Cleveland – February 2019 – Radwood

There is a group of auto enthusiasts who celebrate the 1980s and 90s automotive style couple with the overall feel of the time. They encourage period correct dress to go along with the cars.

Normally held outdoors with large audience participation I read online that the Crawford Auto Aviation Museum was holding an exhibit.





The small display of about a dozen cars did feature some fashion.





Some of it the classic (some would say tacky) look straight from Miami Vice.





It is not their goal to have the best, or most expensive cars presented, just ones that are representative of the era.

Overall the exhibit was disappointing because it lacked that audience participation. Fortunately there is more to see at the Crawford.





Most of the museum celebrates the long history of auto making in Cleveland and northern Ohio. One of the longest in business was White Motors who started building cars and trucks in 1900.





In addition to the cars and planes there are numerous large banners celebrating historic Cleveland events including the 1936 Great Lakes Exposition.








For many years Cleveland held the national air races. The exhibit includes a couple of the planes.





The lower level featured more automobiles with historic significance..













We finished by checking out this sweet Cleveland motorcycle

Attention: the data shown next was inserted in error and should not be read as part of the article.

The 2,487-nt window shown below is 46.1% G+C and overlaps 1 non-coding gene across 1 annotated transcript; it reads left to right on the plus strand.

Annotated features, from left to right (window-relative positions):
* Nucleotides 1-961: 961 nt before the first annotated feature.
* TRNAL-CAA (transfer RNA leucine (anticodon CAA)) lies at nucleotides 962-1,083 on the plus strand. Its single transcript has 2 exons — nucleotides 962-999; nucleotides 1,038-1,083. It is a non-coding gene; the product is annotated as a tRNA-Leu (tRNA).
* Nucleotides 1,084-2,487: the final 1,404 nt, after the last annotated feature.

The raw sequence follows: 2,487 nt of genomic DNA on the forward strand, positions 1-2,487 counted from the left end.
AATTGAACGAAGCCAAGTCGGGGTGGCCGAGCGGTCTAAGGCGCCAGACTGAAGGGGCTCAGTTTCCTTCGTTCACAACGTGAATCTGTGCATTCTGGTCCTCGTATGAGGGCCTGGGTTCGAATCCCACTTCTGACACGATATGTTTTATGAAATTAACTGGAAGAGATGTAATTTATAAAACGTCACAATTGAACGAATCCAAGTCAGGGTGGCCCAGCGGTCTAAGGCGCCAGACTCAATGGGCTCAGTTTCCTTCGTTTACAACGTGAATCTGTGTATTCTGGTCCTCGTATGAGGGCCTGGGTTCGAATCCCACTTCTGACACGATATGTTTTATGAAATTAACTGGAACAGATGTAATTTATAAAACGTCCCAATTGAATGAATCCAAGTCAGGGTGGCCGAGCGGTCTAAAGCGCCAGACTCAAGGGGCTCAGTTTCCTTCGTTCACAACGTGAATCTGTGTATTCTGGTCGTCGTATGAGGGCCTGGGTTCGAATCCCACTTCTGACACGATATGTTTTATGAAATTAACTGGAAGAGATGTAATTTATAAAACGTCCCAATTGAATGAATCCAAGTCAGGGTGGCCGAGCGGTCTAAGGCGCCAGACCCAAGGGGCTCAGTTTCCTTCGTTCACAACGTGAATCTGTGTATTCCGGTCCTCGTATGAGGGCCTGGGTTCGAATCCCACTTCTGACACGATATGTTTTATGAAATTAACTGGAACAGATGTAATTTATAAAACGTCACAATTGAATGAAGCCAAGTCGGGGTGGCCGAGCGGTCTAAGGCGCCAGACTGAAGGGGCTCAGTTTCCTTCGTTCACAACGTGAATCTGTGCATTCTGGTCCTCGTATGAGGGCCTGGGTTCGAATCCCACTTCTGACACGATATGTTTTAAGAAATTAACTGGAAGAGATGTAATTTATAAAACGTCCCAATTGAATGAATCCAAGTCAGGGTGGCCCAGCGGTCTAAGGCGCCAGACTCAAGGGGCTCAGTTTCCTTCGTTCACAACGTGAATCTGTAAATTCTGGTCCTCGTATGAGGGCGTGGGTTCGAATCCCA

Chicago – December 2018 – Ravenswood Architectural Artifacts

A trip up the El’s Brown Line took us to the Ravenswood Architectural Artifacts. Located in 80,000 square feet of an old industrial building, they have high end ‘artifacts’, many costing into the thousands of dollars.




They even had a couple of small cars, like this great Fiat.




The collection was unique, and large.


Where else can you find that mummy you were looking for.


Some sculptures from the top of old buildings.




One of those not really sure what they are piles.




Need a sign for the toilet?


Or a letter?


Forms for making masks.




A fireproof suit for working around a blast furnace.




Glass ornament – perhaps it once had a purpose other than decorative.




What a cool collection of ‘stuff’.




Well worth the visit – the Ravenswood Architectural Artifacts. Just off the Brown Line at Montrose.




Volo, Illinois – December 2018 – Movie Cars and More

Late December found us back in Chicago again. For this cold, rainy day we made our way to the far (far) suburb of Volo to check out the Volo Auto Museum

As it turned out it was far more than an auto museum.

But first we passed through Niles, Illinois – and the Tower of Pisa (half height replica)

Finally we arrived at the Volo Auto Museum. It is a collection of 18 different buildings and shelters. Volo is unique in that almost everything is for sale so we saw a great collection of classic cars with prices on them.

As we made our way into the first building it was apparent that they had far more than just cars including a collection of nicely restored jukeboxes.

A Zoltar from the movie ‘Big’. There is a large collection of movie props scattered throughout the museum.

Pedal Cars – They had one of the largest collections I have seen (Gilmore had more, but not by much)

Motorized Bicycles – the famed Whizzers.

Kiddie Rides galore

As noted previously, they have a large collection of props from movies, or marketing from the various entertainment groups like Disney or Warner Brothers.

And a small, but classic, camper collection

A great scooter collection.

Snowmobiles.

A very early Ford with tractor drive wheels and ski’s on the front.

But we are here for the cars.

Some of the ‘cars’ are very custom designs – like a Skate Car